If the urge to travel is a universal human instinct, the urge to tell others of your journey may well be too. In medieval North Africa, travelers and tourists produced a plethora of travelogues and guidebooks for a readership eager to read about their voyages.
“There’s a variety of reasons why people wanted to read this kind of writing,” Amira K. Bennison, a historian at the University of Cambridge, tells New Lines’ Lydia Wilson. For merchants, it was important to know which cities produced which goods and what they could expect on their own journeys. For rulers, it was a source of information or even intelligence about what was happening in their realms.
“It takes them out of what for some readers must have been a much more humdrum existence, with little chance of travel beyond their own town or country.”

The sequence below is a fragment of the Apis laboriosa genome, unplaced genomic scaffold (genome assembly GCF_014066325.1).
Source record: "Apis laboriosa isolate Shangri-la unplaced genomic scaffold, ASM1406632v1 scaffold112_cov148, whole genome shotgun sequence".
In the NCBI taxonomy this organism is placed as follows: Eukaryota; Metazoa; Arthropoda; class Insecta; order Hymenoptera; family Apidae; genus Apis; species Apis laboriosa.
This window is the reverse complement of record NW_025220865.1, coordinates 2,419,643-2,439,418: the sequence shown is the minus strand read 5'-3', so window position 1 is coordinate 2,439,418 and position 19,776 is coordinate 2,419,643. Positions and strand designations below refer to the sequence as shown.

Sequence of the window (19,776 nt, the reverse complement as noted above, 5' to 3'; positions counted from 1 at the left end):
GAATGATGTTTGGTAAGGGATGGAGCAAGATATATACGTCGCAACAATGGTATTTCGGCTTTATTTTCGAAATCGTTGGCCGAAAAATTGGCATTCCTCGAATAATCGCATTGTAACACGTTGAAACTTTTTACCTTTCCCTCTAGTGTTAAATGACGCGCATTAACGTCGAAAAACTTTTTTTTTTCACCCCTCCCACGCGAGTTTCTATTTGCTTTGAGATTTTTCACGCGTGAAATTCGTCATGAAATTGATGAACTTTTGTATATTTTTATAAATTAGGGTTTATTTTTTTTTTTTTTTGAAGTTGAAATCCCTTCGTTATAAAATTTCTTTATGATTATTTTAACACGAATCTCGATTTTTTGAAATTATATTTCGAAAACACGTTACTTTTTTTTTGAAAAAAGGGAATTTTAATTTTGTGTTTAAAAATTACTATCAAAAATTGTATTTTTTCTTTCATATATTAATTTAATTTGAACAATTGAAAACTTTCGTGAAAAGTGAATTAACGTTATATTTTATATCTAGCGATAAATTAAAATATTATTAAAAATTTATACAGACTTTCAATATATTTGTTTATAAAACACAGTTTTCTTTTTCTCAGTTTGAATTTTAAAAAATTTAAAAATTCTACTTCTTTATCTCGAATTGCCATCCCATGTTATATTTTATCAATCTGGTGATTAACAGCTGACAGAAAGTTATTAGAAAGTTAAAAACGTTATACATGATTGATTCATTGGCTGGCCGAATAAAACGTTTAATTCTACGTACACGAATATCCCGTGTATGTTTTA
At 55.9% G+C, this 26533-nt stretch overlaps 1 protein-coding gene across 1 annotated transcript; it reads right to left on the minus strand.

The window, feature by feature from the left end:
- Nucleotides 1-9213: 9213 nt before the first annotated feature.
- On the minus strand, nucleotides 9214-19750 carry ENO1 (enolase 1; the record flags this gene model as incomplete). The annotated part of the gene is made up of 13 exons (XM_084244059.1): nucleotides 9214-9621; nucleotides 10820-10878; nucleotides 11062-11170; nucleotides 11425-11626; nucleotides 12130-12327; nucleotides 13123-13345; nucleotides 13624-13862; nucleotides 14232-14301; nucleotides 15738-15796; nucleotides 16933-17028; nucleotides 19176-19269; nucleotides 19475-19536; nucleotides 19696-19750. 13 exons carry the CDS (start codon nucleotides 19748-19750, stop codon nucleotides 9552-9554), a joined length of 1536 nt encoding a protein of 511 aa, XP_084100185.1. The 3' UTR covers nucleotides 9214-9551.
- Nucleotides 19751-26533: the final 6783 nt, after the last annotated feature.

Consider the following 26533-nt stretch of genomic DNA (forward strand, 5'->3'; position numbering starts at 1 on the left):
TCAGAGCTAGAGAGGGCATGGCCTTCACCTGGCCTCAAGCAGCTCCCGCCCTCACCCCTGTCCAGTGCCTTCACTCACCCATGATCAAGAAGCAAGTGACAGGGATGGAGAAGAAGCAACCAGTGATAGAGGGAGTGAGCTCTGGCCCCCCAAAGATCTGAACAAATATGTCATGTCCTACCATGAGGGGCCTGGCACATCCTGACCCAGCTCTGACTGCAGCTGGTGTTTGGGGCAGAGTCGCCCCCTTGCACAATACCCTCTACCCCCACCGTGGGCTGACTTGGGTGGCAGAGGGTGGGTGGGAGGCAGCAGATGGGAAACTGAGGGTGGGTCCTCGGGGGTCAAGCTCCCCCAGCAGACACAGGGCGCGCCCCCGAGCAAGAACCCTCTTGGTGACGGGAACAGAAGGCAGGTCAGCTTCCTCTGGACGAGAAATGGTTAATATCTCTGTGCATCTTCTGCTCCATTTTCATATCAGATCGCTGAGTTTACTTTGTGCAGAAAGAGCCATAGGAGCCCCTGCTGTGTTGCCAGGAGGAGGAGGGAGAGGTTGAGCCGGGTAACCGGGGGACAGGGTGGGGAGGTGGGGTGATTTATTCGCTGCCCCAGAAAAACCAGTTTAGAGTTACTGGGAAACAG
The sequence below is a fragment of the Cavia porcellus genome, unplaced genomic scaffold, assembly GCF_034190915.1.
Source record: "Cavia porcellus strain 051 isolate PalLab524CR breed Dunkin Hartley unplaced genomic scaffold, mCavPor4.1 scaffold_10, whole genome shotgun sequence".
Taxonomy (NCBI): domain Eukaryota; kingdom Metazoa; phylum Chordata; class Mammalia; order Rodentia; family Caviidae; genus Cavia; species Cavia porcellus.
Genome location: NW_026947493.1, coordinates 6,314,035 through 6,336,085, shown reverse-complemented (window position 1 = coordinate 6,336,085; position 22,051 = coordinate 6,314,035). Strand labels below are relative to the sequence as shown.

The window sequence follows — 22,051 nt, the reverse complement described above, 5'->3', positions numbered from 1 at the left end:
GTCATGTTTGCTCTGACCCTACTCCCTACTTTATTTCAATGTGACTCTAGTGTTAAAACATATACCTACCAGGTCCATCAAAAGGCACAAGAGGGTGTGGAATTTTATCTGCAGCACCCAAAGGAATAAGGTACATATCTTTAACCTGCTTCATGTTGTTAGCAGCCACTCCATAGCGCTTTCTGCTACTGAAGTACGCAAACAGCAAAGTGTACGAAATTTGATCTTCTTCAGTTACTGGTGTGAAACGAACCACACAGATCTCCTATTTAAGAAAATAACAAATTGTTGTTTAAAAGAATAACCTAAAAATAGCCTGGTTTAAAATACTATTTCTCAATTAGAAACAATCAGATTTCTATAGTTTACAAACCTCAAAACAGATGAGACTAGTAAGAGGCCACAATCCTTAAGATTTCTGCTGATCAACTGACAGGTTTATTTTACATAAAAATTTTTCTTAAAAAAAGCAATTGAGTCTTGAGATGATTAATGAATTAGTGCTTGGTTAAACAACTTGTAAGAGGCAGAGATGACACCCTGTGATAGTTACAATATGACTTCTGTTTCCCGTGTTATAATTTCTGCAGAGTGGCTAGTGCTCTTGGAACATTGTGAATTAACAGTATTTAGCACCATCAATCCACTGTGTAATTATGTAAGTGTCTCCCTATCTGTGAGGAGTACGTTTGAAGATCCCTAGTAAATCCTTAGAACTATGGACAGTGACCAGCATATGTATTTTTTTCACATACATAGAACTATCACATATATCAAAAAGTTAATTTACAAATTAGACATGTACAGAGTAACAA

But for many people, it was simply because they wanted to read stories of far-off lands. “It takes them out of what for some readers must have been a much more humdrum existence, with little chance of travel beyond their own town or country.”
Not all of these were accurate. “There are tales of a statue in Cadiz which speaks, or cities of bronze in the desert,” explains Bennison. “I don’t think that people in the past were necessarily naive or necessarily taken in by these kinds of stories, but the world was much more mysterious. There were lots of places where most people had never been and would never go, and really weren’t quite sure whether these things existed or not.”
But just like today, travel writing could be as much about the author’s experiences as the place itself. Medieval readers didn’t just want to know what was there; they wanted to know what it felt like to be there too.
“I think it’s that which really captures people’s imagination and gives them the sense of the expansiveness of the world,” Bennison says.
Produced by Joshua Martin